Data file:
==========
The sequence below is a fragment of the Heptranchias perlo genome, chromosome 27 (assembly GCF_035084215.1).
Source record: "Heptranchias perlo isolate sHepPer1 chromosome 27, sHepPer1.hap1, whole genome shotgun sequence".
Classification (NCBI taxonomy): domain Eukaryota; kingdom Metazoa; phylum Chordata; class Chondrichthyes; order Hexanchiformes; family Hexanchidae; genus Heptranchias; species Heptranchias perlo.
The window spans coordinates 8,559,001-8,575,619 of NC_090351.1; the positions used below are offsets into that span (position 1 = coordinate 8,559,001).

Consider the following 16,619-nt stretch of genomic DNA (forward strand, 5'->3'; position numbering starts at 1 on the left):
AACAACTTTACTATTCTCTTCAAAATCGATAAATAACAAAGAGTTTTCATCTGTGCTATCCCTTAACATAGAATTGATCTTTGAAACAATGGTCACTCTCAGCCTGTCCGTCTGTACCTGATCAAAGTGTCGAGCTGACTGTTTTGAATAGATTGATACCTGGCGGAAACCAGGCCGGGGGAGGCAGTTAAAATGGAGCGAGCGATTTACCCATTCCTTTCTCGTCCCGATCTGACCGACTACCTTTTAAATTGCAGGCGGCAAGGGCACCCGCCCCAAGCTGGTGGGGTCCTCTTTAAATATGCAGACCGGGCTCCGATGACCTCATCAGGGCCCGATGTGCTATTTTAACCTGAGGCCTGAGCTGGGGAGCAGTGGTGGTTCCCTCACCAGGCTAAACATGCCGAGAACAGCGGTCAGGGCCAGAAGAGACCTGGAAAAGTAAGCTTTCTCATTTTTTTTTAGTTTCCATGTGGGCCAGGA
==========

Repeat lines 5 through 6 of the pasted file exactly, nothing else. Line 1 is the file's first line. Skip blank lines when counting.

Consider the following 16,619-nt stretch of genomic DNA (forward strand, 5'->3'; position numbering starts at 1 on the left):
AACAACTTTACTATTCTCTTCAAAATCGATAAATAACAAAGAGTTTTCATCTGTGCTATCCCTTAACATAGAATTGATCTTTGAAACAATGGTCACTCTCAGCCTGTCCGTCTGTACCTGATCAAAGTGTCGAGCTGACTGTTTTGAATAGATTGATACCTGGCGGAAACCAGGCCGGGGGAGGCAGTTAAAATGGAGCGAGCGATTTACCCATTCCTTTCTCGTCCCGATCTGACCGACTACCTTTTAAATTGCAGGCGGCAAGGGCACCCGCCCCAAGCTGGTGGGGTCCTCTTTAAATATGCAGACCGGGCTCCGATGACCTCATCAGGGCCCGATGTGCTATTTTAACCTGAGGCCTGAGCTGGGGAGCAGTGGTGGTTCCCTCACCAGGCTAAACATGCCGAGAACAGCGGTCAGGGCCAGAAGAGACCTGGAAAAGTAAGCTTTCTCATTTTTTTTTAGTTTCCATGTGGGCCAGGA